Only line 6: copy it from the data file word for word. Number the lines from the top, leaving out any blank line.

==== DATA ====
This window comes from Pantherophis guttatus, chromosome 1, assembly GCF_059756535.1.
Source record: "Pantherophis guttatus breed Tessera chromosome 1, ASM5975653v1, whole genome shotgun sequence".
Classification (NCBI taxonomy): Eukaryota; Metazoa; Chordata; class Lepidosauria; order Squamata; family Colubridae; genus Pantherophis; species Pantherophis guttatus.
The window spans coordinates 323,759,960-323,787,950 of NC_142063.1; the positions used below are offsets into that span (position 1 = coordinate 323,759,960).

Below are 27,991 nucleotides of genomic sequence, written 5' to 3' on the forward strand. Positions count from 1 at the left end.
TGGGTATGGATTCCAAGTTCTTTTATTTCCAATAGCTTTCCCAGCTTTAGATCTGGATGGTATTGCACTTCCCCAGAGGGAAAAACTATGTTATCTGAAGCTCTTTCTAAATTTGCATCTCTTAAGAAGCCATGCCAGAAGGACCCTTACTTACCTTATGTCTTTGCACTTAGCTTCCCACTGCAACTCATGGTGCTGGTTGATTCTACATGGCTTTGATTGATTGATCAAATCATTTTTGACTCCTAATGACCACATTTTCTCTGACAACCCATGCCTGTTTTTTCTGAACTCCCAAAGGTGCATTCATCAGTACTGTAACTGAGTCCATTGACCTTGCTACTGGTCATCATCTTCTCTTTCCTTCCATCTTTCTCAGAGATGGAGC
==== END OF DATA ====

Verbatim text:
TGGGTATGGATTCCAAGTTCTTTTATTTCCAATAGCTTTCCCAGCTTTAGATCTGGATGGTATTGCACTTCCCCAGAGGGAAAAACTATGTTATCTGAAGCTCTTTCTAAATTTGCATCTCTTAAGAAGCCATGCCAGAAGGACCCTTACTTACCTTATGTCTTTGCACTTAGCTTCCCACTGCAACTCATGGTGCTGGTTGATTCTACATGGCTTTGATTGATTGATCAAATCATTTTTGACTCCTAATGACCACATTTTCTCTGACAACCCATGCCTGTTTTTTCTGAACTCCCAAAGGTGCATTCATCAGTACTGTAACTGAGTCCATTGACCTTGCTACTGGTCATCATCTTCTCTTTCCTTCCATCTTTCTCAGAGATGGAGC